In other words, the hunter-gatherer population and the industrialized populations need each other.  They form a symbiotic relationship.  The small, industrialized population keeps the size of the hunter-gatherer population (and hence global human population) in check; the hunter-gatherer population is insurance against catastrophic destruction of all mankind.  The hunter-gatherer population also provides the industrialized population with a raison d'être.  Preserving mankind and a Garden-of-Eden balance of nature on Earth may be a reasonable mission or goal statement, but it is too general for use as an operational objective.  Maintaining a hunter-gatherer population in check is a specific, tangible objective -- a reason for getting up each morning and going to work.

 

The primary objective in specifying the size of the industrial and hunter-gatherer populations is to minimize the amount of energy controlled by mankind, and to let nature do its job in maintaining a Garden-of-Eden balance.  This is totally the opposite of the current approach of attempting to maximize the amount of energy controlled by mankind.  Instead of using 40-50% of the energy produced by photosynthesis for man’s exclusive purposes, the goal would be to utilize a minimal amount, say 1% or less, for man’s purposes.  Mankind got into trouble when its numbers and activity increased to the point at which it started making measurable changes to the planet’s environment.  The minimal-regret population would return control of the planet’s ecosystem to nature, with minimal interference from man.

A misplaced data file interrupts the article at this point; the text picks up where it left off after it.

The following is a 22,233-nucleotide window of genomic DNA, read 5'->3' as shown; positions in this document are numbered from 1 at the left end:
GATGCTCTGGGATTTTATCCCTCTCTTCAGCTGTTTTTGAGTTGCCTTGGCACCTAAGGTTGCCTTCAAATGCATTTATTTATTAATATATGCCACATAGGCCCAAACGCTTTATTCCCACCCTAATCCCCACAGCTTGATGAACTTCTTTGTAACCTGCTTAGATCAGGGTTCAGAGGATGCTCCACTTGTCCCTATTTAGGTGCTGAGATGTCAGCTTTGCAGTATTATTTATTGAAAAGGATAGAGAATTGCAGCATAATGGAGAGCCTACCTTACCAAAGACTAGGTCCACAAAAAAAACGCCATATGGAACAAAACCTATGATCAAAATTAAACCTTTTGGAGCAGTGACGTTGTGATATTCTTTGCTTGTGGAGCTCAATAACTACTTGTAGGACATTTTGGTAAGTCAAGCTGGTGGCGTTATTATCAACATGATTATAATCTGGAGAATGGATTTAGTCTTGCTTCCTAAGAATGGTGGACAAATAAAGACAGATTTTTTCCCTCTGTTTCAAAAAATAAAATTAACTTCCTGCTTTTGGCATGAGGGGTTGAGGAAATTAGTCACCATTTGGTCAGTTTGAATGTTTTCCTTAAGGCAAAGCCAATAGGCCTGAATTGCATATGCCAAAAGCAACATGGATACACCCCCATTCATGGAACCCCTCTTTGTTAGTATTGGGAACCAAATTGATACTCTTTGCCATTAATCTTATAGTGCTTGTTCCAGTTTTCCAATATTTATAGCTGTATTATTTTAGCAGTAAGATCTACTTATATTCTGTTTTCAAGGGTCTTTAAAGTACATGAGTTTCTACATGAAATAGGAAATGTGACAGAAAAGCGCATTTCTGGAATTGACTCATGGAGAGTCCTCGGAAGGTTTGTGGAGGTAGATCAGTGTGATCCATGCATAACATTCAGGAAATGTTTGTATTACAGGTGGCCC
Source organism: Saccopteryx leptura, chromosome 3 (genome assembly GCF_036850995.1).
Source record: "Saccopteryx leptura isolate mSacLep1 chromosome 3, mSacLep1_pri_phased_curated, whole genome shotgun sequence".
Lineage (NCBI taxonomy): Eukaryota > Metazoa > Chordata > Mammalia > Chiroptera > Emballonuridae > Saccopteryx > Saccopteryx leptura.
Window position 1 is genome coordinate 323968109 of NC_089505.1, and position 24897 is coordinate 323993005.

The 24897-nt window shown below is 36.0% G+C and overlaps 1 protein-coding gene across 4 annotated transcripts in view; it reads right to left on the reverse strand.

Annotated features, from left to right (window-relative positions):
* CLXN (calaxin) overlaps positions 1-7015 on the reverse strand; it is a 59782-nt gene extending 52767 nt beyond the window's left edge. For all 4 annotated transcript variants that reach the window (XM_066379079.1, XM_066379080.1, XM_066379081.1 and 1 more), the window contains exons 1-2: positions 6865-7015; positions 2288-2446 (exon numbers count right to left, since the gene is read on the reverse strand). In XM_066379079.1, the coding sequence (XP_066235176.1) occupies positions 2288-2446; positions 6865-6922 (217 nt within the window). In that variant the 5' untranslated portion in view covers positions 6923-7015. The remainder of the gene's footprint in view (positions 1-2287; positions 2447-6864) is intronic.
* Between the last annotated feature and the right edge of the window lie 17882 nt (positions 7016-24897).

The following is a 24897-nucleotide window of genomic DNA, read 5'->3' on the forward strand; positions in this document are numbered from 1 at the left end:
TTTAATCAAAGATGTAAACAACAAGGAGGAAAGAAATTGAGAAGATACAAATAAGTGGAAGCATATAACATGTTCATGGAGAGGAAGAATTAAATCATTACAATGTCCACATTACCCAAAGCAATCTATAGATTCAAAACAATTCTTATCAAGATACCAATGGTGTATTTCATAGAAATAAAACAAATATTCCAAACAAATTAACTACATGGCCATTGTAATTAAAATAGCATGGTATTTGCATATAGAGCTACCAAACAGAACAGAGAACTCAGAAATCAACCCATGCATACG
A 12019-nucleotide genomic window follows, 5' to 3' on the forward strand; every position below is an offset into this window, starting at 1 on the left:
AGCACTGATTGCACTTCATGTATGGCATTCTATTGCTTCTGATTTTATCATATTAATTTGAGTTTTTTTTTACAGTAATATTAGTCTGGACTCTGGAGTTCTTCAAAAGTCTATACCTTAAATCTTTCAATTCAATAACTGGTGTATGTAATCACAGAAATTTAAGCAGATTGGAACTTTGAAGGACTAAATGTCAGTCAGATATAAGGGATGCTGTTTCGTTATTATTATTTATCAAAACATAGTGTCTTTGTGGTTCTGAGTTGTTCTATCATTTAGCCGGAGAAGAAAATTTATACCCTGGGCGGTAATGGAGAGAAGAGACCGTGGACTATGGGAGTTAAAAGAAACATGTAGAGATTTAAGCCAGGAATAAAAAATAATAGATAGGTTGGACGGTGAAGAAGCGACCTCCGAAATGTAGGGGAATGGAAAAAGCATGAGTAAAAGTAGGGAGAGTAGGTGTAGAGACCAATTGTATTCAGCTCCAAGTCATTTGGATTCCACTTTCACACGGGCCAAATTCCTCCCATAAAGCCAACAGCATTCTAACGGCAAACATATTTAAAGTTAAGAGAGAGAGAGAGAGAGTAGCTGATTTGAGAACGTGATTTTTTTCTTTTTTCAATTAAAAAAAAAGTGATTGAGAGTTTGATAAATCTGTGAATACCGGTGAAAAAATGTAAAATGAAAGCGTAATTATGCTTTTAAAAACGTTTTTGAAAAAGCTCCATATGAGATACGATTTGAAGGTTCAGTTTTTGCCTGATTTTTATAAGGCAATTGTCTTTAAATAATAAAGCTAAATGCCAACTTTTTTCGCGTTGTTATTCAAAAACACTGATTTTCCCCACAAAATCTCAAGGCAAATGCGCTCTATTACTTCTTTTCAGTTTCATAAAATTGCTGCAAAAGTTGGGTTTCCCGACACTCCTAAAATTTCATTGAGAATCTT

The role of the industrial society of 5 million is planetary management.  The current approach of having 229 countries, each champing at the bit to grow in economic size or population size or both, is a complete disaster.  It is the same as having a ship with 229 captains – 229 greedy, venal captains!  Recent experience has shown that the current system – permissive, undisciplined, economics-based – is making planetary-level changes in the planet’s atmosphere and biosphere, to the point where the continued existence of the biosphere as we know it is jeopardized.

 

With respect to the global hunter-gatherer population, the candidate population size has been proven by experience to be sustainable.  But the addition of the 5 million industrial population introduces an aspect that was not a part of long-term human history.  The question arises as to whether an industrial society of 5 million is sustainable.  It may be or it may not be.  Without it, however, the global hunter-gatherer population would surely develop and grow.  There is a risk associated with any level of industrialization, but the candidate population minimizes that risk by setting the size of the industrial population as low as possible.